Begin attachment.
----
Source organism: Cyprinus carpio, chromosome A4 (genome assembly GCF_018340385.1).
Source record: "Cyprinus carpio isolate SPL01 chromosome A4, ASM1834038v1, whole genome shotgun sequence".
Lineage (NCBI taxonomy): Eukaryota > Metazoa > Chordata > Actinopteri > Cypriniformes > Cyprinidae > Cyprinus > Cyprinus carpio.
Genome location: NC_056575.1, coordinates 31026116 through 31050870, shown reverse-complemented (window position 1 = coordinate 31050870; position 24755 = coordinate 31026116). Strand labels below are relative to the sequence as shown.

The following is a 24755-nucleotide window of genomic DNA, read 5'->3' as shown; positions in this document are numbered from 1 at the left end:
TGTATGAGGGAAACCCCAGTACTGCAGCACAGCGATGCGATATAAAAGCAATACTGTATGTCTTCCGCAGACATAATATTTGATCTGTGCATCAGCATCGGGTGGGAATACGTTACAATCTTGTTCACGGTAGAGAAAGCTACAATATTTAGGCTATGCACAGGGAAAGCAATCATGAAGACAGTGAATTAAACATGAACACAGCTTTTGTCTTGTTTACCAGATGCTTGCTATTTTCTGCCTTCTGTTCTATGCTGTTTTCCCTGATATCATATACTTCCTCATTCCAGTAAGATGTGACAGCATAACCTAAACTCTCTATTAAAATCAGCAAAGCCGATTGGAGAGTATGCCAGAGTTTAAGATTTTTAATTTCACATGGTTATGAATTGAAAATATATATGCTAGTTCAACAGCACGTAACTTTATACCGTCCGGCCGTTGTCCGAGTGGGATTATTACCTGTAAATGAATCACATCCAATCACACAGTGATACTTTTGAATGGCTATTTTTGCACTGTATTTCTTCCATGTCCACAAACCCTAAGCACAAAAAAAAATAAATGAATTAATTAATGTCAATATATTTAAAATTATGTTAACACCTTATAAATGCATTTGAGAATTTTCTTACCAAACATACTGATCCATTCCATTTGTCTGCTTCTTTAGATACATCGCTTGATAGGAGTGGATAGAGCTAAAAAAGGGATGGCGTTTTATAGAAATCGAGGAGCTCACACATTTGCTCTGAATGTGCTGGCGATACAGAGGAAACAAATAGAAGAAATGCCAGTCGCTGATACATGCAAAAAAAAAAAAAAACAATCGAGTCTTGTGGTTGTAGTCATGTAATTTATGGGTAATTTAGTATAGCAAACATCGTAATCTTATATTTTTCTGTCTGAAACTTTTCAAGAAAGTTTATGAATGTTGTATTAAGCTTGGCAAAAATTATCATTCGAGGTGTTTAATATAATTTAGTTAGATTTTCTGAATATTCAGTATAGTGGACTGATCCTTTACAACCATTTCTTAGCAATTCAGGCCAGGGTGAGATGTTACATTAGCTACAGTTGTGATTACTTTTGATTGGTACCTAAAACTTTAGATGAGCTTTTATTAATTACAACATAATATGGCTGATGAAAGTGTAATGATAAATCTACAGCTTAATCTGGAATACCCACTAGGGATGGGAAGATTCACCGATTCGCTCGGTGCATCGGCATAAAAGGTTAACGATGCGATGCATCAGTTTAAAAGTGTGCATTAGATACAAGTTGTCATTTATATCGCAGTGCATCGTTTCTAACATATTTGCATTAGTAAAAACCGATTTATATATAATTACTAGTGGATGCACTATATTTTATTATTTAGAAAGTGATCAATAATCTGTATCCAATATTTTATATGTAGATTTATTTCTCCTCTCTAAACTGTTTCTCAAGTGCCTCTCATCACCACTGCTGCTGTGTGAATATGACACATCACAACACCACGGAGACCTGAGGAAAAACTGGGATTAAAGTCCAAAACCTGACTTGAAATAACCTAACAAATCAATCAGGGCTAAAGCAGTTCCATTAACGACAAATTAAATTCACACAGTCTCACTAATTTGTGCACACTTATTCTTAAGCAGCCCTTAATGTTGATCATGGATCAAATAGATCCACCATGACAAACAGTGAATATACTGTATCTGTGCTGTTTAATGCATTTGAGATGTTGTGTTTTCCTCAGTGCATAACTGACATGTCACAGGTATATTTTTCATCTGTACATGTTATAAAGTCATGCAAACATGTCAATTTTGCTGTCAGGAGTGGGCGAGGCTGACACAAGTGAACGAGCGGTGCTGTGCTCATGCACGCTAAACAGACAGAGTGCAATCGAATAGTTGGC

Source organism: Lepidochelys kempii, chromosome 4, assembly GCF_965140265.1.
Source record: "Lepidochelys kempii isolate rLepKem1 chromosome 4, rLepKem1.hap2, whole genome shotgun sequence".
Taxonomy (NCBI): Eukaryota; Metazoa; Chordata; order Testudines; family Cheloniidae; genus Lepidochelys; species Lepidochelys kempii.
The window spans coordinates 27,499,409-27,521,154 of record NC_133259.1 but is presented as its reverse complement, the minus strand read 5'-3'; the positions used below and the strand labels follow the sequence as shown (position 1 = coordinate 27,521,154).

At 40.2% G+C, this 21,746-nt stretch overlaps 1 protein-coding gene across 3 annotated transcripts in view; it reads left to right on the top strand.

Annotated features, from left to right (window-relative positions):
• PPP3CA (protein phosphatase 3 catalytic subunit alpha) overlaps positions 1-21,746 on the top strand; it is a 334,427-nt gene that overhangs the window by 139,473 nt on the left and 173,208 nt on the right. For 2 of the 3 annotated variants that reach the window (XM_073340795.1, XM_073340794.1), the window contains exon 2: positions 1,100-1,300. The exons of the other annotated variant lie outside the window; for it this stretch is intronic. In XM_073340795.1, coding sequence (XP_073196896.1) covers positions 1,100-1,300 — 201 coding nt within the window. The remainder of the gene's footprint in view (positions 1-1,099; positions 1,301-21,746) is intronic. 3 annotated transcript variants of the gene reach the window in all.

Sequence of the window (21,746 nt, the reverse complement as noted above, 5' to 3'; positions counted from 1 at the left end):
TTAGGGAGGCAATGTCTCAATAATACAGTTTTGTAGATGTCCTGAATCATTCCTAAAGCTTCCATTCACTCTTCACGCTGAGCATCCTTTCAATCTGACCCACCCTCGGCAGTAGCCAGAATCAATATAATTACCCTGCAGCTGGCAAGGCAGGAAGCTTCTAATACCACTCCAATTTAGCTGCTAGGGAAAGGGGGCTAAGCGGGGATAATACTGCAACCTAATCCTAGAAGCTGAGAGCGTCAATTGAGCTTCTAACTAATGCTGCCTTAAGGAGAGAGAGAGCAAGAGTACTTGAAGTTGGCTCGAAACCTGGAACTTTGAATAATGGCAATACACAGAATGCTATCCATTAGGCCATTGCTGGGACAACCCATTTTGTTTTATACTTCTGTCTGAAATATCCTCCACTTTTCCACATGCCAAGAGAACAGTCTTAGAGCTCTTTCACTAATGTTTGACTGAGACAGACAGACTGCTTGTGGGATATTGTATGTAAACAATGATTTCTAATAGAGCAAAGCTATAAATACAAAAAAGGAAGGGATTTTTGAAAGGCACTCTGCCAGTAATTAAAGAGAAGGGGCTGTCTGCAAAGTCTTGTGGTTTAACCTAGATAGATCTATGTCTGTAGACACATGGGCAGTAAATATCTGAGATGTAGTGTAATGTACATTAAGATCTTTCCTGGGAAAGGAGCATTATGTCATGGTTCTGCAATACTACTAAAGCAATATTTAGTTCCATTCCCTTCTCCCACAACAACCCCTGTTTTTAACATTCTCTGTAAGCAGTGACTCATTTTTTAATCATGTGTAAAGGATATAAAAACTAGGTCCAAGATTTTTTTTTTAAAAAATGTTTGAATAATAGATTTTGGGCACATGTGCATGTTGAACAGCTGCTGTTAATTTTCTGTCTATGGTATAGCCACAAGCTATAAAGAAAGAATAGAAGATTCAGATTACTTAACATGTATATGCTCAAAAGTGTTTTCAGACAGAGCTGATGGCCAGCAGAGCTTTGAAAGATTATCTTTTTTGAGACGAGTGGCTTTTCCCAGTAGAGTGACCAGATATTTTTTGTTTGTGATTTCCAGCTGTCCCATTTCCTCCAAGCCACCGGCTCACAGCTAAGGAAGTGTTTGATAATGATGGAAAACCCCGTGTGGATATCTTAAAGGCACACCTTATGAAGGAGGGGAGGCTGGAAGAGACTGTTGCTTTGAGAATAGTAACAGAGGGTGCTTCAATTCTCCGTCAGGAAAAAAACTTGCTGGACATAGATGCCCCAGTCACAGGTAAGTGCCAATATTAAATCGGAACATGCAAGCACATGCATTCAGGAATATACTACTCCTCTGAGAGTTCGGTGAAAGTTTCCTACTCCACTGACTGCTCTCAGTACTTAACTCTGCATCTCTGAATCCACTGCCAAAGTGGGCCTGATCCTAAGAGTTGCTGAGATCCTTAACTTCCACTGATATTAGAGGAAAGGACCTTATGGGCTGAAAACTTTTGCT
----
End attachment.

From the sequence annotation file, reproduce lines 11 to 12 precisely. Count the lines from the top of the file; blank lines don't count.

At 40.2% G+C, this 21,746-nt stretch overlaps 1 protein-coding gene across 3 annotated transcripts in view; it reads left to right on the top strand.

Annotated features, from left to right (window-relative positions):